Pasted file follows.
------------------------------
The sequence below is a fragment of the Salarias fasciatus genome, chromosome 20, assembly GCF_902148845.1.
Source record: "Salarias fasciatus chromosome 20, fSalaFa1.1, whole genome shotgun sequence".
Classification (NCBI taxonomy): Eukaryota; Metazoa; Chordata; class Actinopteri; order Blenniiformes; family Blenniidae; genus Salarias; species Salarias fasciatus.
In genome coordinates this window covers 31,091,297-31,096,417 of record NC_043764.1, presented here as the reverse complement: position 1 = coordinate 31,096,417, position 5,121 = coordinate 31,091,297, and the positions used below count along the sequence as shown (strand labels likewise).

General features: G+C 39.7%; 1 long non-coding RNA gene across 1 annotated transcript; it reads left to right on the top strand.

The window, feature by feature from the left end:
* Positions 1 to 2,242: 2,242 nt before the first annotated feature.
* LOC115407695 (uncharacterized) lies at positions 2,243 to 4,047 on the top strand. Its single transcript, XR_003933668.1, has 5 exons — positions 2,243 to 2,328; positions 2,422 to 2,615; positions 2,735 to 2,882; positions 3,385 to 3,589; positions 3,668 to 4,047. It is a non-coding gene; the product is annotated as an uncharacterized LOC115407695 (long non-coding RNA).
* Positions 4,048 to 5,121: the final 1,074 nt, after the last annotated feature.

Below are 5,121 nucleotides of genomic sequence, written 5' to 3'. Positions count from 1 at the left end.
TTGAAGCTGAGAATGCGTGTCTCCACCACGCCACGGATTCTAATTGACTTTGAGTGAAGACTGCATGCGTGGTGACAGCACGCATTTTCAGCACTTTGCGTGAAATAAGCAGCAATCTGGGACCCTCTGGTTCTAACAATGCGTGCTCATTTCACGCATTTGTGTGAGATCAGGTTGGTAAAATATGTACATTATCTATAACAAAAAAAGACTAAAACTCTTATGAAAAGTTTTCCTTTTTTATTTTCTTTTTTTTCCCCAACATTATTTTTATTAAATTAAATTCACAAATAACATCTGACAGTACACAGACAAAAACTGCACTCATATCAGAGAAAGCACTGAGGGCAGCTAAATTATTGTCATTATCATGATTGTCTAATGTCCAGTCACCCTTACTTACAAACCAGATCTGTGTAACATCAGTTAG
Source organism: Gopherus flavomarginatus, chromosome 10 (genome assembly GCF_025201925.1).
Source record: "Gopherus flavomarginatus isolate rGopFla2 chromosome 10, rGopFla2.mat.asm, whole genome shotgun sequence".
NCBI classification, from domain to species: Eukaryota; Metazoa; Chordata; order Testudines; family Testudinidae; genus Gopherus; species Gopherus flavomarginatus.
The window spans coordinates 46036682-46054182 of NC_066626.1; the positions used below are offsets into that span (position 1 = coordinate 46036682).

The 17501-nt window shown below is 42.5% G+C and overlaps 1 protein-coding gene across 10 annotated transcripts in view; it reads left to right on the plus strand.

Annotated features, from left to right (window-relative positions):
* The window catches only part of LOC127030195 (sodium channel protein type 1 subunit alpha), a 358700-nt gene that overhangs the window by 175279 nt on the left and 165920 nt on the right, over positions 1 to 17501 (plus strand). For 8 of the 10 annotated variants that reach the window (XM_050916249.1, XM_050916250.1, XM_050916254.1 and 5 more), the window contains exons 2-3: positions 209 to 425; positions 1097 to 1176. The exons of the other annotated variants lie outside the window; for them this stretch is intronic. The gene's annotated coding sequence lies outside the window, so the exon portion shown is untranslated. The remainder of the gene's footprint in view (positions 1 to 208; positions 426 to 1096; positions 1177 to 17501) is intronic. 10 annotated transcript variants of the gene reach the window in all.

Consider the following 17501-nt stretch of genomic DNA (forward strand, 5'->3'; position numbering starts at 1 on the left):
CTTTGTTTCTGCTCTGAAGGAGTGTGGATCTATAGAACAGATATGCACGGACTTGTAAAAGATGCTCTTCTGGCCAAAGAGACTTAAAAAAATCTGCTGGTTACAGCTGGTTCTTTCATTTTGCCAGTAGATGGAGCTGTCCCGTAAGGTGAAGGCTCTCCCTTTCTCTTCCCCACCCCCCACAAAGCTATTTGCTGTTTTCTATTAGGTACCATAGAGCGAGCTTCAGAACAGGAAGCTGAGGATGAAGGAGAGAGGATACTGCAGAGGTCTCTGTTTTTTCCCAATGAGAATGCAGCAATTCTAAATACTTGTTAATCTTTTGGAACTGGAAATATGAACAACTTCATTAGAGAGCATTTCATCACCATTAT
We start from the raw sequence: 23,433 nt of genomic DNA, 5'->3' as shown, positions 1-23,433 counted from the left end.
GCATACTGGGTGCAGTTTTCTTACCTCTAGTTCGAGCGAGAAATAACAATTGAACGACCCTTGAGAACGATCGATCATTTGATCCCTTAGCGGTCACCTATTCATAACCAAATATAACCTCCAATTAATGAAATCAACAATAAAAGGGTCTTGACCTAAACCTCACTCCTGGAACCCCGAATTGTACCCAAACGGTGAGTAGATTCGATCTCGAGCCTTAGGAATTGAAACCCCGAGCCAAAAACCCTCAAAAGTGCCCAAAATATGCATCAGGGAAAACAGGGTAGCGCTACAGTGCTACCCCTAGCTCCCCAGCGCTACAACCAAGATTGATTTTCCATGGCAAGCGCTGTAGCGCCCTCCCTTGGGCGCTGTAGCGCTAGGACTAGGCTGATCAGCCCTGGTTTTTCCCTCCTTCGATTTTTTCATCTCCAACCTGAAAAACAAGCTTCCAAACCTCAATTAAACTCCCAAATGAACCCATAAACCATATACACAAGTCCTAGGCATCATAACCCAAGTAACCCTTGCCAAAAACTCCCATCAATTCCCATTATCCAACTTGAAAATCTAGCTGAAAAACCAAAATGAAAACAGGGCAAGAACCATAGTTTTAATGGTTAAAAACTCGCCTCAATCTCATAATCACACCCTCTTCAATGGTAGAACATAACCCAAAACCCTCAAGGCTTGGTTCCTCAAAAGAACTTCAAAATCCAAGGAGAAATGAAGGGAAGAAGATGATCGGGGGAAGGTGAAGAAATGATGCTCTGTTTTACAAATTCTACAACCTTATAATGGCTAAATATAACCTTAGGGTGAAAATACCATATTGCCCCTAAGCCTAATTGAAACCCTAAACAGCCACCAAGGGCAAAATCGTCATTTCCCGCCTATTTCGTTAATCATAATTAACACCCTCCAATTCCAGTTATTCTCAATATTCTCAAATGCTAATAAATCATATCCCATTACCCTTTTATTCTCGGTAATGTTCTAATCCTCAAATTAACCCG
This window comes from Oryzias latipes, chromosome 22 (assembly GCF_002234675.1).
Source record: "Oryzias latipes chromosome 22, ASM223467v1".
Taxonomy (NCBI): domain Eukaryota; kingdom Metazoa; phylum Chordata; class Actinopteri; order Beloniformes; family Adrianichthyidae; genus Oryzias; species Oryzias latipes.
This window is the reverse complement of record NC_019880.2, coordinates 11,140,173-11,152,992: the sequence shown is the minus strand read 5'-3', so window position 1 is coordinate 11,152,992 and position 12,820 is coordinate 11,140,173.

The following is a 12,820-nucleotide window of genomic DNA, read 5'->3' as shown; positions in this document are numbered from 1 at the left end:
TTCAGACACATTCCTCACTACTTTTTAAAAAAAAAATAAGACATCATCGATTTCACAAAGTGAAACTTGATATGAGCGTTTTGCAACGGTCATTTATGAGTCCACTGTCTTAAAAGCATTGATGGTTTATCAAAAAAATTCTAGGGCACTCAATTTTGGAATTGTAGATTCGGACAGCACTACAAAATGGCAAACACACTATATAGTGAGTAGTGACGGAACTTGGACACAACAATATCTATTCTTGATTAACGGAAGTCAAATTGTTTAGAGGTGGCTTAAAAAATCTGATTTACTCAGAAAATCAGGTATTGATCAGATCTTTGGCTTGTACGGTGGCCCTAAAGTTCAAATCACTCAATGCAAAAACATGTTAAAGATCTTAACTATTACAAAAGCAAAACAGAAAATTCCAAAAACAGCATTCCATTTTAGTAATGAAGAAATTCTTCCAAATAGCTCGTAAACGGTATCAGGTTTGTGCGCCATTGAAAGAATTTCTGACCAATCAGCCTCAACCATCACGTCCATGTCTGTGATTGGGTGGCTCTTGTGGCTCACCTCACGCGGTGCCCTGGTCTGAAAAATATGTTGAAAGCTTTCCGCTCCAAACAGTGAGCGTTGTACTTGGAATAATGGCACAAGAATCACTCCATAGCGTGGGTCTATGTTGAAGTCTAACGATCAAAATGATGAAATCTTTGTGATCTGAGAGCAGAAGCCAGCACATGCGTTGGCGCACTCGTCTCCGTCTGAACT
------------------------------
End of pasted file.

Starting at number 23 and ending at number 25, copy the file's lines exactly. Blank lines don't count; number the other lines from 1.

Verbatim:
This window comes from Oryzias latipes, chromosome 22 (assembly GCF_002234675.1).
Source record: "Oryzias latipes chromosome 22, ASM223467v1".
Taxonomy (NCBI): domain Eukaryota; kingdom Metazoa; phylum Chordata; class Actinopteri; order Beloniformes; family Adrianichthyidae; genus Oryzias; species Oryzias latipes.